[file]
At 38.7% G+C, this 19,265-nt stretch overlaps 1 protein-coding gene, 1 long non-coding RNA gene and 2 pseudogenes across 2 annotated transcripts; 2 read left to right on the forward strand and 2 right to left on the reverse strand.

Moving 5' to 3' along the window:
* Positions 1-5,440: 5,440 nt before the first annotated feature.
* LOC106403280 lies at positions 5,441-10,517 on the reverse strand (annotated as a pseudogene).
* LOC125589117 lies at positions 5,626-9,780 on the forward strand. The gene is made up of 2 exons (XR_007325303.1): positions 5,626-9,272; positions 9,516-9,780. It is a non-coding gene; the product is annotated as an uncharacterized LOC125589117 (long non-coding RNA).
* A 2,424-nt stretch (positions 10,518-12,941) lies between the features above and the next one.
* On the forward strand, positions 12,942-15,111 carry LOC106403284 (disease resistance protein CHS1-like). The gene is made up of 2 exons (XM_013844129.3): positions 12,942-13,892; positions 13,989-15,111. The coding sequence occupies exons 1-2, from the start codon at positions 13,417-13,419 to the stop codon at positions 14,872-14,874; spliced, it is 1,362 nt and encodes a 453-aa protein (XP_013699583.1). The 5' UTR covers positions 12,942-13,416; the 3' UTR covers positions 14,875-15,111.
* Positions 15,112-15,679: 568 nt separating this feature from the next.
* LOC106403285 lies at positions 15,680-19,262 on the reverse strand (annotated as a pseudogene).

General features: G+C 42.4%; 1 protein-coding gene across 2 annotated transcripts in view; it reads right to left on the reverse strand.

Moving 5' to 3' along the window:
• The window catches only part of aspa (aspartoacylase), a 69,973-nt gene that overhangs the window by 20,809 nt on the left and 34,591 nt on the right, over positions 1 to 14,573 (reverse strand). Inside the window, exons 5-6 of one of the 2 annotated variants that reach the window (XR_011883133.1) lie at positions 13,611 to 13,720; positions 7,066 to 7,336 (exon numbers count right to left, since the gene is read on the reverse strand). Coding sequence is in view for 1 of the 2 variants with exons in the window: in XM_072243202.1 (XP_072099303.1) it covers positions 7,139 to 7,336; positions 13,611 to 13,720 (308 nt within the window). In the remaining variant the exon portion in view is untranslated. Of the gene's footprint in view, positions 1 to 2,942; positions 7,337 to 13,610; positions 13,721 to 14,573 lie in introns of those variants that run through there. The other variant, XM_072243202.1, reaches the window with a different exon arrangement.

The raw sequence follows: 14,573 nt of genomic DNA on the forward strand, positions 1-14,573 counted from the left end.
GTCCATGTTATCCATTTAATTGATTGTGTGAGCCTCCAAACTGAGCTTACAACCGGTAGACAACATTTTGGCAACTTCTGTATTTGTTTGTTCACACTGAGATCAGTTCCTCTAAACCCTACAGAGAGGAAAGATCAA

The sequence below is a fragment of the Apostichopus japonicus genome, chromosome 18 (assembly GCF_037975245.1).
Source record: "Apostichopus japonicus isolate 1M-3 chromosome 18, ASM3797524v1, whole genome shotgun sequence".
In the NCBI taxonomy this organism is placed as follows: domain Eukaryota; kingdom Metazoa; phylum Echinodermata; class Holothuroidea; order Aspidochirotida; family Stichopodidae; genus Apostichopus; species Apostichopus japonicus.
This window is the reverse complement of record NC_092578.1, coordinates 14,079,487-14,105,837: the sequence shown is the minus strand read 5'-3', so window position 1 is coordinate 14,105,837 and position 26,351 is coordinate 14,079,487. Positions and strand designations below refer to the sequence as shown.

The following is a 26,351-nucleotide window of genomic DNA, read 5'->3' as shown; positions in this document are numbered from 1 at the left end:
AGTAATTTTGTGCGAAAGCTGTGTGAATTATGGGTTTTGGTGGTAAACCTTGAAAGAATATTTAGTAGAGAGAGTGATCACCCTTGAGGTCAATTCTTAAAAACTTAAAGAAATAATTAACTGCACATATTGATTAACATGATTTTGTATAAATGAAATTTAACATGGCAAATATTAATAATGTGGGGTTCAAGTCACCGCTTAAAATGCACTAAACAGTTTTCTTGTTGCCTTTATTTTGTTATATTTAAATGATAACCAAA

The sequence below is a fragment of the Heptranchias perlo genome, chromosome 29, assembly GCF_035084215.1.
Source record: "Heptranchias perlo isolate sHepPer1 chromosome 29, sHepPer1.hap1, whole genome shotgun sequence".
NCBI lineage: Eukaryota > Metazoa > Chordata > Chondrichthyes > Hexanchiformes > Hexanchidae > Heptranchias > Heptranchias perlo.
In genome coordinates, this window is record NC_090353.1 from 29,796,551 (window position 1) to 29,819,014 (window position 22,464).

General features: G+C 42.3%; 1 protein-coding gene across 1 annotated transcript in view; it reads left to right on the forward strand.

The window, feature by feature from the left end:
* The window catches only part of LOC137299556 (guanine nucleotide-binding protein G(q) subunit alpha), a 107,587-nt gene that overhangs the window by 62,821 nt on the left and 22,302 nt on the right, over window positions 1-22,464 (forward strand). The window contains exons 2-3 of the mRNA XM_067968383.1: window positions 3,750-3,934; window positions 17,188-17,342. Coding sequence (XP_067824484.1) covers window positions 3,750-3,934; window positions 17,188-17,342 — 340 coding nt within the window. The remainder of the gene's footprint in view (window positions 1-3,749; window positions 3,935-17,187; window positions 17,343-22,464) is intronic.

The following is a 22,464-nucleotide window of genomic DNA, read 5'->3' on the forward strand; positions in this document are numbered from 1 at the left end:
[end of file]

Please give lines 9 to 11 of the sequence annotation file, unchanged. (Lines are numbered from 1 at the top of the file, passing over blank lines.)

* LOC106403285 lies at positions 15,680-19,262 on the reverse strand (annotated as a pseudogene).

General features: G+C 42.4%; 1 protein-coding gene across 2 annotated transcripts in view; it reads right to left on the reverse strand.

Moving 5' to 3' along the window: